Appellant contends that the district court committed error in not giving the "model charge in United States v. Telfaire, 469 F.2d 552 (D.C. Cir. 1972)" because the evidence on the critical issue of identification "consisted essentially of uncorroborated identification testimony by [the bank tellers]."1 We find no merit in appellant's argument.
First, the eyewitness testimony by the bank tellers was not uncorroborated, as appellant mistakenly claims. The government introduced surveillance photographs of the robber taken during the robberies of each bank, and these photographs were published to the jury and admitted into evidence without objection. Furthermore, the bank tellers testified that they had each selected a picture of appellant as the person who handed them a note demanding money from a photospread prepared by the Federal Bureau of Investigations ("FBI").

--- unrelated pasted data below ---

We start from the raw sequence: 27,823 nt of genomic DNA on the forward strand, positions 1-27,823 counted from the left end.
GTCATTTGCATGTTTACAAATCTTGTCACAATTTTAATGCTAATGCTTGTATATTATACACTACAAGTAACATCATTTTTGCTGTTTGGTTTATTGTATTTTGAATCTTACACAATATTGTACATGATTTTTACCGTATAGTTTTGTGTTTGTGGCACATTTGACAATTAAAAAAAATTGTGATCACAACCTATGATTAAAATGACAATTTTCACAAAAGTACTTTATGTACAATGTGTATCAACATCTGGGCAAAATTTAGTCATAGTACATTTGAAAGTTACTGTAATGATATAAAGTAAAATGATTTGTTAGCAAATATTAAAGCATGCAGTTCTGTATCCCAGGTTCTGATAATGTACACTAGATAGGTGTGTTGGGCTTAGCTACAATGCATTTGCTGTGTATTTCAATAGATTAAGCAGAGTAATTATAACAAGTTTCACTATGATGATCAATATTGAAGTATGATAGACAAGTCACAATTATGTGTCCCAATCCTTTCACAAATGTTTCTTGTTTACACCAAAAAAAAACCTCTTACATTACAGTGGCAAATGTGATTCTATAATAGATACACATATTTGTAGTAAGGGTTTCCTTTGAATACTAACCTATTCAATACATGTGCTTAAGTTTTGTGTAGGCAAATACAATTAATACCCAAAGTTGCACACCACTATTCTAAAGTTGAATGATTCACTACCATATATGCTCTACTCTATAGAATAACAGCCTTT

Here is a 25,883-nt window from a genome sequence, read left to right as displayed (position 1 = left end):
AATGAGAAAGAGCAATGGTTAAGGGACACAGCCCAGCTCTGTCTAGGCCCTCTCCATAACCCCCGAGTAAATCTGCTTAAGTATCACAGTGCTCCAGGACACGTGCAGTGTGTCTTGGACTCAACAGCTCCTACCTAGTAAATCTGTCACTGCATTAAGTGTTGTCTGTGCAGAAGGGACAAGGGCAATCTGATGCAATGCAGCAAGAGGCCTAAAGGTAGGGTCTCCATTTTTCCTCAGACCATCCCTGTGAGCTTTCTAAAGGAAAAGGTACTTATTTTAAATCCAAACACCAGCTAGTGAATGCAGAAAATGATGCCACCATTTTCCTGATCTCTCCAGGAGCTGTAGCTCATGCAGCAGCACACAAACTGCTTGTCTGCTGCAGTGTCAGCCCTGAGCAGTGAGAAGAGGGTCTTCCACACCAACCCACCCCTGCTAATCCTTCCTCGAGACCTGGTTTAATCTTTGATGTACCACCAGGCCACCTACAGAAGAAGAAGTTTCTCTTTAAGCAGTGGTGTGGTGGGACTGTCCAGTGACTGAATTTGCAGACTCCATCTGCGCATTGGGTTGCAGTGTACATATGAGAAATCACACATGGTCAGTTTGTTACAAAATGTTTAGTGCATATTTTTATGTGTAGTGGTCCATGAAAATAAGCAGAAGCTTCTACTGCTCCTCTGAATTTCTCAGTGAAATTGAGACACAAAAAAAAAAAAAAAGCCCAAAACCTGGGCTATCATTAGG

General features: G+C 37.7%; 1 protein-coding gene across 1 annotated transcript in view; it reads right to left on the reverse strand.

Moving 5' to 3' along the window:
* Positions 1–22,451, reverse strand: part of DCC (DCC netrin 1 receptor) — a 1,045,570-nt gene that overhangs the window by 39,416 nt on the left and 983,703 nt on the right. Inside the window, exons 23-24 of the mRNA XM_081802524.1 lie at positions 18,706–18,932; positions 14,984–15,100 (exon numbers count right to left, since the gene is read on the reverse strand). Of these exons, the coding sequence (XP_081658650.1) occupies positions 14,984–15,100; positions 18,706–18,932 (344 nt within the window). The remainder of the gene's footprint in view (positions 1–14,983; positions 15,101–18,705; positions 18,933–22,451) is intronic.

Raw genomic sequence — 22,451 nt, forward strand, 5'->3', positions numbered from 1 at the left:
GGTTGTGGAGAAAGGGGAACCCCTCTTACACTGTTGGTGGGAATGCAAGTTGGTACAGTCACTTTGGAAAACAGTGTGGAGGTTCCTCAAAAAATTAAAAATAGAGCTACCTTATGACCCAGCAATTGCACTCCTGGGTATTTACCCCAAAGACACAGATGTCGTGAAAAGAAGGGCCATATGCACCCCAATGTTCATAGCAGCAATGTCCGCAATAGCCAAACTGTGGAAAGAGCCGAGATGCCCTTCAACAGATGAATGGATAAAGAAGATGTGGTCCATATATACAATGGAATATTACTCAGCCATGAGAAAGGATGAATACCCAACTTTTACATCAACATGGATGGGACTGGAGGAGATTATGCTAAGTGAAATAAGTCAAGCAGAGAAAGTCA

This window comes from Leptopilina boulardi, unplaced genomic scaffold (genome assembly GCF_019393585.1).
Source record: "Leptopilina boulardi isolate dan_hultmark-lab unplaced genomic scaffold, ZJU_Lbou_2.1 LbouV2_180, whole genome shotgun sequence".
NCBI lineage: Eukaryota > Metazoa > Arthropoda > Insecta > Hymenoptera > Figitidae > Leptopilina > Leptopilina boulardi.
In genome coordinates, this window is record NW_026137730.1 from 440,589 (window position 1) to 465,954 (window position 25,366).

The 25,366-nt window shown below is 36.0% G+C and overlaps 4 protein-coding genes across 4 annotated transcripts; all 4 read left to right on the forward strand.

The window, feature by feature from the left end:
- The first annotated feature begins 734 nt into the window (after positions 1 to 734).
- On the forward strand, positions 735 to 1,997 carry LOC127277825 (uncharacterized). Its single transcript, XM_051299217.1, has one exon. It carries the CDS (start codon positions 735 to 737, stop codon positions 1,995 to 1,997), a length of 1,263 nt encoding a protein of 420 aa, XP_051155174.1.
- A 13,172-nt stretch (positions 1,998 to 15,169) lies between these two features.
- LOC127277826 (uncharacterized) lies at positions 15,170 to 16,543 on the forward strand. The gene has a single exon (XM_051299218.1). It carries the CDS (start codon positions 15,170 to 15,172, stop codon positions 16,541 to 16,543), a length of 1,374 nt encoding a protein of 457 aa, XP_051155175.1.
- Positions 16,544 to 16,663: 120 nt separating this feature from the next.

Second, appellant misconstrues Telfaire; it simply does not mandate that the jury be charged with an instruction containing specific language. Telfaire holds that if an eyewitness identification instruction is requested, the district court should give it; otherwise, its refusal to do so may constitute plain error. More significantly, the district court's instructions complied with the general cautionary charge suggested in Telfaire. The trial judge initially emphasized that identification testimony is "a very delicate type of evidence" and then he proceeded to specifically delineate potential factors which make identification testimony less reliable than other evidence.2
Appellant also argues that the district court's final substantive instruction effectively shifted the burden of proof. The court instructed:Your sole interest is to find the truth from the evidence in the case, and when I say truth, I don't mean absolute or cosmic truth, but such truth as is established in your minds to be beyond a reasonable doubt.